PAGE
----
free market economy flourish. Because
of the Portuguese influence in Brazil at the time, the government actually assisted the
Portuguese peoples in completing a successful, peaceful revolution for independence. The Spanish were not so lucky. In a two front revolution, the Spaniards in South
America moved, under the command of Jose de San Martin and the army of the Andes, into
Chile, controlling that territory.
It was the
Revolution in the North however, that received the majority of Spanish attention. Moving through Venezuela, in a series of bloody
outbursts, the Spanish army of the North eventually conquered the region of Venezuela, as
well as other territories in the North. The
Spanish division of forces was the major downfall here.
Spain was fighting what was essentially a three front war. They had to focus on de San Martins army in
the Buenos Aries region, as well as the Northern front, led by Simon Bolivar. Yet they also had to contend with the Napoleonic
influence back on the home front. The key
front in Spanish America was clearly the Northern one, led by Simon Bolivar. The son of a slave-owner, Bolivar became the
central figure in the revolutions through charismatic leadership, as well as knowledge of
the European way of thinking. Bolivar had
studied the works of the men of the French Enlightenment extensively, and the works of men
like Voltaire, Diderot and the rest of the key figures of the enlightenment clued him in
to a new way of thinking. He believed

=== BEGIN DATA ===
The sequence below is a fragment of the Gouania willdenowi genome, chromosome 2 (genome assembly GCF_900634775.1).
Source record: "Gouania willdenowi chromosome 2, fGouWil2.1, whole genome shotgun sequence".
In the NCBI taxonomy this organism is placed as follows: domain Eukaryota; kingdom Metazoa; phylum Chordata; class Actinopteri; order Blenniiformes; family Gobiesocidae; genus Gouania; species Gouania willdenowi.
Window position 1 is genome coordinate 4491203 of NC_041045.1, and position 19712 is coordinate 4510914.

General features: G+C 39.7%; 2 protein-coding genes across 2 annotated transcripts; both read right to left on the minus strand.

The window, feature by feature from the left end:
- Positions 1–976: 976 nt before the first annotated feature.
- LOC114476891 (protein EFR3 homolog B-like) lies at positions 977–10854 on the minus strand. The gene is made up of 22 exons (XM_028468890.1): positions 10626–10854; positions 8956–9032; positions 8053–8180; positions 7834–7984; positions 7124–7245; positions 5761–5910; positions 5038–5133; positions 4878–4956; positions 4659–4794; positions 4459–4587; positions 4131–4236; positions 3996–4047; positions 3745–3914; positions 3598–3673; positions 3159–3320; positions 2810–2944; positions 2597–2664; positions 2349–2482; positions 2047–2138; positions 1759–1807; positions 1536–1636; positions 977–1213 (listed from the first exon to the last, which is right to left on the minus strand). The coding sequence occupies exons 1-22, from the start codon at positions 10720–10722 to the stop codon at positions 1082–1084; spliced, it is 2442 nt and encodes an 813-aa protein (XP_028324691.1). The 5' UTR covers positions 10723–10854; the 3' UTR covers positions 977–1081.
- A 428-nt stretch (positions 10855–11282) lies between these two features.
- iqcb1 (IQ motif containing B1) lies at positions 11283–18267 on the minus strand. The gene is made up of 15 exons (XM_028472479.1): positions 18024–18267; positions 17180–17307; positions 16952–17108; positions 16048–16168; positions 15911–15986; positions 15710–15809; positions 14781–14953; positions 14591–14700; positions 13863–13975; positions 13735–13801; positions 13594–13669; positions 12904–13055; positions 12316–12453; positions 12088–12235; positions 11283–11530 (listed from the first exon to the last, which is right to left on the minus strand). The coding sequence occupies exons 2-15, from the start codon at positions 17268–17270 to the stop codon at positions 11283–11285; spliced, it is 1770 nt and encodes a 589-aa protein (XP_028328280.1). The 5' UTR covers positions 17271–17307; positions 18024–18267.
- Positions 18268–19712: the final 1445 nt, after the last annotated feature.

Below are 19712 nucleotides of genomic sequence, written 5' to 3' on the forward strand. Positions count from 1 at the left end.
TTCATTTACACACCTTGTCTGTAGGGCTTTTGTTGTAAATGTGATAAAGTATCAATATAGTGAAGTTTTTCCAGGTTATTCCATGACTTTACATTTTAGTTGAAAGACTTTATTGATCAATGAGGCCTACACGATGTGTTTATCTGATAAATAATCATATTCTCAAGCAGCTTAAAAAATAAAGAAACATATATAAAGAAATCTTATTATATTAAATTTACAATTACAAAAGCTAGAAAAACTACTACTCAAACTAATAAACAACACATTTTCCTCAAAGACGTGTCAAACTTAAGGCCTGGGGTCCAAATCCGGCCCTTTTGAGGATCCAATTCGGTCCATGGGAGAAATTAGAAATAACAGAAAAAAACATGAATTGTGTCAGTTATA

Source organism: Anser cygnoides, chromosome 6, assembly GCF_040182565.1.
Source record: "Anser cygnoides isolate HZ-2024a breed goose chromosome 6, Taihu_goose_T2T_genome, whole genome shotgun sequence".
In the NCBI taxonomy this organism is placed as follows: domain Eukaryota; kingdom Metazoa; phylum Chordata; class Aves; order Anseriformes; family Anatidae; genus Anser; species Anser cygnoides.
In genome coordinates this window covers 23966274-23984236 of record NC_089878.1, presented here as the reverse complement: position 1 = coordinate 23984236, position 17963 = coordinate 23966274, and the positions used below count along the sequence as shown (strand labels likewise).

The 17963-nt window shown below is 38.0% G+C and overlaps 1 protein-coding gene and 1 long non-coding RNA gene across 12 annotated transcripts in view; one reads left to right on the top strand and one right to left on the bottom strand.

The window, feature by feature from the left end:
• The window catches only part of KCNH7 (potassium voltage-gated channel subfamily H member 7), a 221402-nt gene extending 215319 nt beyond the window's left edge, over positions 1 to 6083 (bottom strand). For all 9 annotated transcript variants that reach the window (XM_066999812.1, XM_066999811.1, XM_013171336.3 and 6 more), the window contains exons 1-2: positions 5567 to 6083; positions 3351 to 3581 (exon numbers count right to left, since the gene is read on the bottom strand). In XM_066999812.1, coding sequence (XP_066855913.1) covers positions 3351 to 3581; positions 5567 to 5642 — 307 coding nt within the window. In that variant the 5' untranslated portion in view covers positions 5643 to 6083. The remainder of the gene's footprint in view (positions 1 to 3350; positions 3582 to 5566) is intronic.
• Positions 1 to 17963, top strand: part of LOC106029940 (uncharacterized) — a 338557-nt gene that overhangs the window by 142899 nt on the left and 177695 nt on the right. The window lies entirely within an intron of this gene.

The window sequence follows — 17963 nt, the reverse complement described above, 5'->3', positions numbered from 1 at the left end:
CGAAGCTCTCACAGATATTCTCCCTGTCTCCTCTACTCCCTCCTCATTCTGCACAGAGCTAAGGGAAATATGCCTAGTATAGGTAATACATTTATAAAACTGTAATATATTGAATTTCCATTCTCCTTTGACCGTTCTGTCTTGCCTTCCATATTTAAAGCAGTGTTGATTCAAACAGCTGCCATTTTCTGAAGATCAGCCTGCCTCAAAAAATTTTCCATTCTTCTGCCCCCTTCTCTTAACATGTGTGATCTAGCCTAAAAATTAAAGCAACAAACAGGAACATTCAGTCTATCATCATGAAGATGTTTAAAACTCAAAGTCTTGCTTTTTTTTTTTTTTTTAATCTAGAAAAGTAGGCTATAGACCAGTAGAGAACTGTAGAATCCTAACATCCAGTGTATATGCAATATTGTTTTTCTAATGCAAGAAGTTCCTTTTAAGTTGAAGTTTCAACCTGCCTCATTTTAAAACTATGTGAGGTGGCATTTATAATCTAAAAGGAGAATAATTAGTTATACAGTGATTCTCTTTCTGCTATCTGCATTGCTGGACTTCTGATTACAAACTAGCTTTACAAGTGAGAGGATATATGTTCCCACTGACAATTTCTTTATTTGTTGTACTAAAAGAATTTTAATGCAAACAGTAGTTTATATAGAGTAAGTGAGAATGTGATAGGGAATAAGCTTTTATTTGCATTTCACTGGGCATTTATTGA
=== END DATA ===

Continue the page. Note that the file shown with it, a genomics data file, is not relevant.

strongly also in the ideals of Napoleon, and even considered himself to be somewhat of a
Latin American Napoleon, a man who could lead his people into a new time. Bolivar led a sort of enlightenment in
Central America, however a much more conservative one than occurred in the European
theater. Bolivar became the central figure in
this revolution, leading his army of the north southward after conquering Venezuela and
the Northern territories. There, his army and
the Army of the Andes met when they converged on the last Spanish stronghold in the
Americas: Peru. The Latin American
independence was won here, but not without a strong resistance by the Spanish forces. In 1824, at the battle of Ayacucho, Bolivars
army and the Spanish fought bravely and intensely, but the Spanish were no match for the
passion displayed by the insurgents.
The final stage
of revolution was won north, in Mexico where there was more of a social revolution, which
frustrated the rulers in Spain enough to grant independence in 1826. The entire Spanish empire was demolished, salvaged